Meta-Science is Actually Pretty Hard
Against Unscientific Reflections on Disciplinary Best Practices!
This blog is about the internet and about meta-scientific approaches to understanding and improving social science practice (If you’re only interested in the former, may I suggest you skip this post and check out this article I published in Real Life earlier this year?).
There are many people actively working in Meta-Science—conducting empirical research, thinking through hard problems, engaging in an increasingly lively public discourse, and most importantly, building new institutions. It’s an exciting time! There are a crop of young scholars who have inherited a creaking set of practices and institutions but who are committed to using our skills to reform social science; there are established-but-not-complacent tenured academics with the good will to support this endeavor, rather than pulling the ladder up behind them.
So I was initially excited to see a recent symposium in the American Political Science Association-run journal PS: Political Science and Politics—its organ for discussions about the discipline, and thus potentially the best outlet for serious Meta-Science—on the topic of desk rejects. The content of the articles—and in particular, the data-free contributions by James Gibson—left me somewhat disappointed.
My complaint is two-fold. First, as a matter of academic pride, I am far from unique in bristling when other scholars make incursions into my area of expertise, bringing their own assumptions rather than engaging with research that others have worked hard to produce. Second, the specifics of journal publication practices are psychologically brutal; I can attest to this firsthand, and I know that many other early-career researchers agree.
People Are Already Working On These Questions
I am puzzled. Gibson is an esteemed and experienced political scientist, one of our most prolific publishers, and no stranger to the value of empiricism or quantitative methods. Why (or perhaps, how) does he think that he has access to the scientific knowledge he needs on the topic of desk rejects?
As I’ve argued before, the intuitions of the major gatekeepers of our discipline are a crucial input into the scientific process. Gibson’s candor in giving advice about a topic about which he professes ignorance may give some insight to other young scholars about the intuitions of “the 1%” of our discipline.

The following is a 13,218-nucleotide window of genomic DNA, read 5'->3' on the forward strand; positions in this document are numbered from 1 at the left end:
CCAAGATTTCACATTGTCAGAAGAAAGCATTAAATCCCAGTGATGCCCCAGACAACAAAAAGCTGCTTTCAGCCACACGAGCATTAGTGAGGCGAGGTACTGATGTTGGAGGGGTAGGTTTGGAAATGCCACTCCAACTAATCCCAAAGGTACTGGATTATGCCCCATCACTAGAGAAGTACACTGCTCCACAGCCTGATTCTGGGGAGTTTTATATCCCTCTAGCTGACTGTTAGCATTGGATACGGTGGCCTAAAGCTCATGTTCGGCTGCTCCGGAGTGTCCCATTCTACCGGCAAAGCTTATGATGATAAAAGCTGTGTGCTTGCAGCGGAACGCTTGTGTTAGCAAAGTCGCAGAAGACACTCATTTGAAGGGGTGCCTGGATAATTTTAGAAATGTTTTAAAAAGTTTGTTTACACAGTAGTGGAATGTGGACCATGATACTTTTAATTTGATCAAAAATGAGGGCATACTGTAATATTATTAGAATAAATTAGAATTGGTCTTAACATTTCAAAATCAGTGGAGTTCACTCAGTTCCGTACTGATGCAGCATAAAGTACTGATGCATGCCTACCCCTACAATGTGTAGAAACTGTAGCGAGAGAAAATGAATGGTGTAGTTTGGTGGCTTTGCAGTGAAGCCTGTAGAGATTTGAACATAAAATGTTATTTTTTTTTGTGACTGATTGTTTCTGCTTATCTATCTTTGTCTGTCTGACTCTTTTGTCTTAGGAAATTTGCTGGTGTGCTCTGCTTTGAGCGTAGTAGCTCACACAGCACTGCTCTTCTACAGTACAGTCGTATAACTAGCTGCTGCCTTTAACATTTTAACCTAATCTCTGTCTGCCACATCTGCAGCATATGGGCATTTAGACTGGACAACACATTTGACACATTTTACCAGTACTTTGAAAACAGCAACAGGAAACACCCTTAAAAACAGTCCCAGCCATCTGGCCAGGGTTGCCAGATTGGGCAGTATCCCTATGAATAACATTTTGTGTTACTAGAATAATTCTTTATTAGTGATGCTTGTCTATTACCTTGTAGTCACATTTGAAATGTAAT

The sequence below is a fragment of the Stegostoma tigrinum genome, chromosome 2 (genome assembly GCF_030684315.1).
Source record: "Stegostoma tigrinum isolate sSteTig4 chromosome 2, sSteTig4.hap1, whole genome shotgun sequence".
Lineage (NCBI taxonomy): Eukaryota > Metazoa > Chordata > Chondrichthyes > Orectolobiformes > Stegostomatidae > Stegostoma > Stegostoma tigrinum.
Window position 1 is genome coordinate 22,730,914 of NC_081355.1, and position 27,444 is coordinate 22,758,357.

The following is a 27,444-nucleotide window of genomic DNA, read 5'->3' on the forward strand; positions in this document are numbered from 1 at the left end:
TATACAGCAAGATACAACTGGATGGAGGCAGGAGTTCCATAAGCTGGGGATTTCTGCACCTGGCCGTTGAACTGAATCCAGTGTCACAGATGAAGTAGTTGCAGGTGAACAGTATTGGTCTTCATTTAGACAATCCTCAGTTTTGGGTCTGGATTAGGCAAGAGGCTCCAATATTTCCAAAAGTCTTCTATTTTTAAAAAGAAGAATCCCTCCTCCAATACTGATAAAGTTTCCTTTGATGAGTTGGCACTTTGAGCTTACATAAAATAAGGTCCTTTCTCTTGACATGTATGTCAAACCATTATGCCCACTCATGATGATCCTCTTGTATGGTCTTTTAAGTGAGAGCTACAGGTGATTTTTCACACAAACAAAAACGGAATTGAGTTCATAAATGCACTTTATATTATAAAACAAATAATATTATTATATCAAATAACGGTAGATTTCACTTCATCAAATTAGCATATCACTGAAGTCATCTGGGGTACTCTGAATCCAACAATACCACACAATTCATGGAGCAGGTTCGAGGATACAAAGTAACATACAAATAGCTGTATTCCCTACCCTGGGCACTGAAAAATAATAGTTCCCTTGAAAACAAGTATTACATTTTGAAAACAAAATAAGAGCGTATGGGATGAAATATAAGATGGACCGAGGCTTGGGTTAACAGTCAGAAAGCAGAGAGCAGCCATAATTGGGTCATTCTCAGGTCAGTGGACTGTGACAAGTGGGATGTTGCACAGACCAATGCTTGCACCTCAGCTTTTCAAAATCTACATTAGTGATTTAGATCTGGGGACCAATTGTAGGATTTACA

After statements like
“On this and many of the empirical issues I address in this article (e.g., the benefits of manuscript reviews, term limits, and the financial benefits of publications), there is scientific evidence that could be cited and consulted.”
(Imagine replacing the content of the parentheses with another topic in political science!) and
“I do not profess to know much about the financial aspects of journals, but at least some seem to be profit-making and others are sponsored by wealthy organizations such as the American Political Science Association.”
We get, in the response article to his critics, titled “Best Practices for the Use of Desk Rejects”
“further addressing the frailties of the desk-reject system is perhaps not the best use of anyone’s time. Instead, I suggest the following best practices that all editors may want to consider”
I disagree! We should absolutely want to address the frailties of the peer review system, and we should want to do so in a rigorous scientific fashion. This is why we need to institutionalize Meta-Science as Political Methodology. But until that happens, I believe that good empiricists should be skeptical about the possibility of knowledge of “best practices.”
To be fair, this is a dynamic area of research, much of which is still unpublished or published in interdisciplinary venues that are admittedly difficult to keep track of. But that doesn’t excuse the fact that none of the articles in the Symposium cites “Does Peer Review Identify the Best Papers?”, published by Justin Esarey in 2017 in the same journal.
This paper uses a simulation approach to note that under plausible assumptions, there is significant arbitrariness in the process of peer review, but that “a peer review system with an active editor—that is, one who uses desk rejection before review and does not rely strictly on reviewer votes to make decisions—can mitigate some of these effects.”
From Esarey (2017)
Peer Review is Arbitrary, and Brutal for Young Scholars
The world has changed. Current senior scholars entered academia during a golden age of expanding undergraduate enrollment and a lack of competition for jobs in the professoriate (among people who were fortunate enough to be in a position to get a PhD).
Graduate students must publish to have a chance to get a job. But journals—especially top ones—have plummeting acceptance rates (driven by increased submissions) that entail increasingly arbitrary peer review decisions. If the APSR has to accept fewer papers than there are quality submissions, rejections happen on arbitrary (or worse, nepotistic) grounds.